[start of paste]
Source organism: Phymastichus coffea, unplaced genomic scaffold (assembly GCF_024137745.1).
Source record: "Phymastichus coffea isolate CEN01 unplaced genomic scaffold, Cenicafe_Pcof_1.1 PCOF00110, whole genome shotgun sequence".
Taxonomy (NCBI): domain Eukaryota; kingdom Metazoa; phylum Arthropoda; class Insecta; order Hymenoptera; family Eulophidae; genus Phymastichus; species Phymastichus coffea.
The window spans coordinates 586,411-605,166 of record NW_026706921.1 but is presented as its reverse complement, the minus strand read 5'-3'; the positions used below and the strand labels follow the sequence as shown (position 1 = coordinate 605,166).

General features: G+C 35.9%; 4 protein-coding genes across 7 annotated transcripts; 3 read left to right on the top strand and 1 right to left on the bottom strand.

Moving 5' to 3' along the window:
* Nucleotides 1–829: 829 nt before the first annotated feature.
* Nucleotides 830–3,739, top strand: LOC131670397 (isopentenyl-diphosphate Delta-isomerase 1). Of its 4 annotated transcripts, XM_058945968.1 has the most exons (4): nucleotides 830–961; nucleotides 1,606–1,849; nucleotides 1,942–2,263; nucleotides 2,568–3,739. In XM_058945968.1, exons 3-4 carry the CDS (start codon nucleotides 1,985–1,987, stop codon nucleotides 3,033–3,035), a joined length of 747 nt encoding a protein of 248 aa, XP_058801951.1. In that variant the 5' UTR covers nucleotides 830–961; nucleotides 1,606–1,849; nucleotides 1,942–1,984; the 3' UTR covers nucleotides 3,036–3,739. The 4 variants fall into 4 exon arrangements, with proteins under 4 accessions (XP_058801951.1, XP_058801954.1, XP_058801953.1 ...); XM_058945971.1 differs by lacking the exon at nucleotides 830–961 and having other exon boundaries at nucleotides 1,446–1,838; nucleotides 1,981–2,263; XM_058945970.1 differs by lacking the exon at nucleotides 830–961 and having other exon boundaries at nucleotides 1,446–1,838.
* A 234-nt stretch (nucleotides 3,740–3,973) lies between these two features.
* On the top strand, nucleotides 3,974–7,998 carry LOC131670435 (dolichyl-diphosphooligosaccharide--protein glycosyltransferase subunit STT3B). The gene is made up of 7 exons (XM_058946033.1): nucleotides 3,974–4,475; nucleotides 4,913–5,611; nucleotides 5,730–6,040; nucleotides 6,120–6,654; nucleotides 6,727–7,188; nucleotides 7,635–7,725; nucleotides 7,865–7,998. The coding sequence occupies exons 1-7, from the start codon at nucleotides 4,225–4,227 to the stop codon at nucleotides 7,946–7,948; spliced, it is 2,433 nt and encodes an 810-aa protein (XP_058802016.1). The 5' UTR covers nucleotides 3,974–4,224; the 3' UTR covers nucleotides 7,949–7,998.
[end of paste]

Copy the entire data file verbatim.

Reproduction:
Source organism: Phymastichus coffea, unplaced genomic scaffold (assembly GCF_024137745.1).
Source record: "Phymastichus coffea isolate CEN01 unplaced genomic scaffold, Cenicafe_Pcof_1.1 PCOF00110, whole genome shotgun sequence".
Taxonomy (NCBI): domain Eukaryota; kingdom Metazoa; phylum Arthropoda; class Insecta; order Hymenoptera; family Eulophidae; genus Phymastichus; species Phymastichus coffea.
The window spans coordinates 586,411-605,166 of record NW_026706921.1 but is presented as its reverse complement, the minus strand read 5'-3'; the positions used below and the strand labels follow the sequence as shown (position 1 = coordinate 605,166).

General features: G+C 35.9%; 4 protein-coding genes across 7 annotated transcripts; 3 read left to right on the top strand and 1 right to left on the bottom strand.

Moving 5' to 3' along the window:
* Nucleotides 1–829: 829 nt before the first annotated feature.
* Nucleotides 830–3,739, top strand: LOC131670397 (isopentenyl-diphosphate Delta-isomerase 1). Of its 4 annotated transcripts, XM_058945968.1 has the most exons (4): nucleotides 830–961; nucleotides 1,606–1,849; nucleotides 1,942–2,263; nucleotides 2,568–3,739. In XM_058945968.1, exons 3-4 carry the CDS (start codon nucleotides 1,985–1,987, stop codon nucleotides 3,033–3,035), a joined length of 747 nt encoding a protein of 248 aa, XP_058801951.1. In that variant the 5' UTR covers nucleotides 830–961; nucleotides 1,606–1,849; nucleotides 1,942–1,984; the 3' UTR covers nucleotides 3,036–3,739. The 4 variants fall into 4 exon arrangements, with proteins under 4 accessions (XP_058801951.1, XP_058801954.1, XP_058801953.1 ...); XM_058945971.1 differs by lacking the exon at nucleotides 830–961 and having other exon boundaries at nucleotides 1,446–1,838; nucleotides 1,981–2,263; XM_058945970.1 differs by lacking the exon at nucleotides 830–961 and having other exon boundaries at nucleotides 1,446–1,838.
* A 234-nt stretch (nucleotides 3,740–3,973) lies between these two features.
* On the top strand, nucleotides 3,974–7,998 carry LOC131670435 (dolichyl-diphosphooligosaccharide--protein glycosyltransferase subunit STT3B). The gene is made up of 7 exons (XM_058946033.1): nucleotides 3,974–4,475; nucleotides 4,913–5,611; nucleotides 5,730–6,040; nucleotides 6,120–6,654; nucleotides 6,727–7,188; nucleotides 7,635–7,725; nucleotides 7,865–7,998. The coding sequence occupies exons 1-7, from the start codon at nucleotides 4,225–4,227 to the stop codon at nucleotides 7,946–7,948; spliced, it is 2,433 nt and encodes an 810-aa protein (XP_058802016.1). The 5' UTR covers nucleotides 3,974–4,224; the 3' UTR covers nucleotides 7,949–7,998.